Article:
By jessie kornberg • November 22, 2010•Ms. JD, Ms. JD Book Reviews
Out this month from the British ARK Group is a new book by the Bowditch Institute' Lauren Stiller Rikleen, Success Strategies for Women Lawyers. Ms. Rikleen is also the author of Ending the Gauntlet: Removing Barriers to Success in Law, and she has been interviewed for this site and spoken at Ms. JD's Chicago conference.
The tone of the book is more self-help than treatise, which is great. It's an easy, entertaining read, with personal anecdotes from lawyers peppering each chapter. The advice is on soft skills, like branding, networking, mentoring, and self-promotion. Balance is addressed, but not as the main attraction and the focus of the conversation is on flexibility as opposed to sacrifice - an important distinction.
What separates this from alot of comparable work is that the views reflect a global perspective with contributions from lawyers in the Americas, Europe and Asia. This would be a great read on the flight home for Christmas break. It's inspiring, motivating, and digestible. Highlights include:
- The case for why new lawyers MUST develop a specialty/area of expertise and the case for why this development must begin with passion for the subject area in question
- How to use community service or "extra-curricular activities" to develop leadership skills and experience
- How to identify administrative tasks with networking opportunities: Quoting NYC attorney Jennifer Klausner, "“At a strategic point in my career, I took it upon myself to offer to do certain firm related tasks that would help me develop a relationship with in-house counsel at key clients. Specifically, I agreed to prepare and regularly update a summary of active litigation of the firms’ biggest clients. This project was useful to the clients as well as key management in the firm, and it opened the door for me to have regular communication with both clients and firm management."
- Why mentors need not be role models: Quoting Barbara Dawson, "“Because I’ve found that mentors come in all types of unusual packaging, I would discourage young women from thinking that the best mentor would necessarily be a woman whose own life would serve as a good model. For example, the person who gave me the most valuable experience early in my career was a man who was known for his colorful character and salty language (as well as his legal brilliance)."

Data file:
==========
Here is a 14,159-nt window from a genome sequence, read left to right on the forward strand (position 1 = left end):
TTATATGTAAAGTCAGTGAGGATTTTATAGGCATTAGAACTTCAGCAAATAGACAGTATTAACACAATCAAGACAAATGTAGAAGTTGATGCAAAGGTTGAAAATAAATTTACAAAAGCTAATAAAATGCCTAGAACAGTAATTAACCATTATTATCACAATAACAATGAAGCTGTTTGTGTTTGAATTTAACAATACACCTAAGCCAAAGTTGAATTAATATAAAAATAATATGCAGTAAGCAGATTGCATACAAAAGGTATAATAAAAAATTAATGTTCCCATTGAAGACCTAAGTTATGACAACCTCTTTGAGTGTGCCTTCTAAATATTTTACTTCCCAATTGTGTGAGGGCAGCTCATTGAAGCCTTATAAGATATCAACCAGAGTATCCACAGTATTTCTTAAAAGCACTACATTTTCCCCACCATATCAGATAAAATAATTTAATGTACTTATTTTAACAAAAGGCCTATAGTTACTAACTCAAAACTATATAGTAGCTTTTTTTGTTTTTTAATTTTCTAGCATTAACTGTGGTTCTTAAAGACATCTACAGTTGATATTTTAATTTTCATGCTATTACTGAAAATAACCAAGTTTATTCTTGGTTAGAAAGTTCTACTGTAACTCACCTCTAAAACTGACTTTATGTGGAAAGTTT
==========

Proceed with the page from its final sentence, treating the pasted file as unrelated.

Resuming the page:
- Why, as important as champions are, you must be able to advocate for yourself as well: Quoting Heidi Goldstein, "If you do not ask for it, it will not happen. There are too many lawyers around who feel that if they are doing a good job, bringing in business, billing hours, etc., that management will recognize them, pay them more or promote them. I think we have to remember that management is often overloaded and that we can get lost in the midst of other pressing issues. In my 16 years, no one has come to me and said, ‘Man! Heidi, you are working too hard – you need to work less and we need to pay you more!’ Thus, it is essential to regularly think about how to keep management informed of your successes."
- Finally, on the importance of setting clear goals: "In 1979 the graduates of the MBA program at Harvard were asked, have you set clear, written goals for your future and made plans to accomplish them? It turned out that only three percent of the graduates had written goals and plans. Thirteen percent had goals, but they were not in writing, and fully 84 percent had no specific goals at all, aside from getting out of school and enjoying the summer. Then years later, in 1989, the researchers interviewed the members of that class again. They found that the 13 percent who had goals that were not in writing were earning, on average, twice as much as the 84 percent of students who had no goals at all. But most surprisingly, they found that the three percent of graduates who had clear, written goals when they left Harvard were earning, on average, ten times as much as the other 97 percent of graduates all together."